1. Question2

    Question2 New Member

    Apr 7, 2017
    Likes Received:

    How much control do publishers/editors have over the content of a story?

    Discussion in 'Traditional Publishing' started by Question2, Sep 1, 2019.

    Obviously the answer would be "a lot" since you are reliant on them publishing you, but how much control is typically exercised?

    I always thought that editors would step in and say "woah, no, you can't do that, it makes no sense" or something along those lines when an author starts writing something that makes no sense or reads like a 12 year old's fantasy in school (the bad kind). Does that actually happen, or do they mostly not care?

    Sometimes, I start reading a story, and the writing in it is so bad that it makes Twilight look like a masterpiece, no joke. Hell, sometimes the synopsis is so bad that it just makes me cringe and stop right there. And I can't help but think : What was the publisher doing? What about the editor?

    To get an idea of what I mean by bad, read the middle panel of this image :
  2. M.A.

    M.A. Member

    Jul 13, 2019
    Likes Received:
    I have no personal experience publishers and editors, so I can't really give you a real answer. But my immediate thought is that if a publisher has accepted a manuscript, they already think the content of the story is good enough - but may require a lot of tweaking to make it more readable.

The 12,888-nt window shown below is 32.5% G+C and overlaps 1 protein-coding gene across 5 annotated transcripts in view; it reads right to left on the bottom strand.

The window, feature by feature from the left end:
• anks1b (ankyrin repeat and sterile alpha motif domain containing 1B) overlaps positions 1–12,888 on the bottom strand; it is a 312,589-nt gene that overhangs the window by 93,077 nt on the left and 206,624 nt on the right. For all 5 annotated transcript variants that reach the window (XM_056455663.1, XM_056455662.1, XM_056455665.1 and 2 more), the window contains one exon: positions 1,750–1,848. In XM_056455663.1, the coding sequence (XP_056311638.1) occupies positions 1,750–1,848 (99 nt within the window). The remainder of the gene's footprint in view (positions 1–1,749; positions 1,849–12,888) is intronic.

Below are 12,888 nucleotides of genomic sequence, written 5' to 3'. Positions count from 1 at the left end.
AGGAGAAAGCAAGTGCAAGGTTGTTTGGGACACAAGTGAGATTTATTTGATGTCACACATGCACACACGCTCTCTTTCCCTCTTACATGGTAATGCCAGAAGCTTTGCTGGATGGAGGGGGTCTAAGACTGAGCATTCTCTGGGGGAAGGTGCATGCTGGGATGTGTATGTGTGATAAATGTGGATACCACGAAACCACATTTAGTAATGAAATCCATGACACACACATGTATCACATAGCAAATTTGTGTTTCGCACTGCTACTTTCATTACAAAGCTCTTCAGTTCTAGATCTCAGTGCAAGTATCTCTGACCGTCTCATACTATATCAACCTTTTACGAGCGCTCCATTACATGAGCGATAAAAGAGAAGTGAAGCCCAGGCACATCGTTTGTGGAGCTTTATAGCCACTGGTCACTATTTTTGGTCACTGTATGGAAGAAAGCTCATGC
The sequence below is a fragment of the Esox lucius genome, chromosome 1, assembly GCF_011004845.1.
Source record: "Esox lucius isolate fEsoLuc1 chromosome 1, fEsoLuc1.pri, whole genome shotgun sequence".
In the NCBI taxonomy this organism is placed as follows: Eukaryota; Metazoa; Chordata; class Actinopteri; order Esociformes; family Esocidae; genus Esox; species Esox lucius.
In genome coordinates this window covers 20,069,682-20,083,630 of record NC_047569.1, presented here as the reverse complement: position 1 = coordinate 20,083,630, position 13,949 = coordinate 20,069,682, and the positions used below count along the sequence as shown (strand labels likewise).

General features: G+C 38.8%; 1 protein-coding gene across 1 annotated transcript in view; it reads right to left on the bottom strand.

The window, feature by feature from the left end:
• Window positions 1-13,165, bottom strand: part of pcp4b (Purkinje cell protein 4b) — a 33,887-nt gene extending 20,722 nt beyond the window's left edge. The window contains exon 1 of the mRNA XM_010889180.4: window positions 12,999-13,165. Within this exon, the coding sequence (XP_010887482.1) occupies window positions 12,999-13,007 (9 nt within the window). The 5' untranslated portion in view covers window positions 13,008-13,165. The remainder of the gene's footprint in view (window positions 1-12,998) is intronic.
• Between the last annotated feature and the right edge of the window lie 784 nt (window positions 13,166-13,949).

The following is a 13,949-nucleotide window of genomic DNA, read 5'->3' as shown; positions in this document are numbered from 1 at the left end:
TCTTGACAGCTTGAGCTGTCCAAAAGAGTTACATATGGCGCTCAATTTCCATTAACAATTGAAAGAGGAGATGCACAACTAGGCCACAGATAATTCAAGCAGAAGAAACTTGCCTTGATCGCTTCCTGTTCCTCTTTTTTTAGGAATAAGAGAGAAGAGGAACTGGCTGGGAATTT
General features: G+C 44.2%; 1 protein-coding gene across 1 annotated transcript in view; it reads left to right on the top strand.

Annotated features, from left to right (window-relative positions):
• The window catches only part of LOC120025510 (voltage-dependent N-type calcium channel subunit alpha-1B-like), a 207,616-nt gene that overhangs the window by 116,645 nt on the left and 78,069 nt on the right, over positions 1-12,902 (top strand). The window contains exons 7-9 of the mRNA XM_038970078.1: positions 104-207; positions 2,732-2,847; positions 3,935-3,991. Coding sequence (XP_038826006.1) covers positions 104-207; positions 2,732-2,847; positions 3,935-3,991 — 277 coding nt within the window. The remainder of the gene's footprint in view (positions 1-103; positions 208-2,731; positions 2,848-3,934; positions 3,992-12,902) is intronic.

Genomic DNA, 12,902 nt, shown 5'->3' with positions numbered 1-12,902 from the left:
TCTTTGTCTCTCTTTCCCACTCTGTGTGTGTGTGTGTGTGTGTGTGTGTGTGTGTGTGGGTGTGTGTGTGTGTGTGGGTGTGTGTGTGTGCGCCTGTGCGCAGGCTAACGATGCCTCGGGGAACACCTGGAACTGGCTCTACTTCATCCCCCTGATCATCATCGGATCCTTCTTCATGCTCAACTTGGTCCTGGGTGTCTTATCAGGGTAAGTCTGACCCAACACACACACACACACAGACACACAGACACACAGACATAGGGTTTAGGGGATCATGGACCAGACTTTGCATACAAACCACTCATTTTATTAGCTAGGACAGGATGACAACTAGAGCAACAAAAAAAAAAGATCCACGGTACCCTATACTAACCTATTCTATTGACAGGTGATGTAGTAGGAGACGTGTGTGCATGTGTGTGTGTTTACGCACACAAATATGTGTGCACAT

3. NiallRoach

    NiallRoach Contributor Contributor

    Jan 7, 2015
    Likes Received:
    The middle of the UK
    Publishers don't Really care if the writing is good. They care if it's sellable. Crap writing sells, as long as it's the right crap writing.
  4. Steerpike

    Steerpike Felis amatus Contributor

    Jul 5, 2010
    Likes Received:
    California, US
    In a sense, no control. You can always turn down the contract.

    If you want the publishing contract bad enough then they have some leverage. I know someone who rewrote portions of a novel and deleted scenes so the publisher could market it under a different genre than the author intended while writing it.
    Shenanigator likes this.

Share This Page

  1. This site uses cookies to help personalise content, tailor your experience and to keep you logged in if you register.
    By continuing to use this site, you are consenting to our use of cookies.
    Dismiss Notice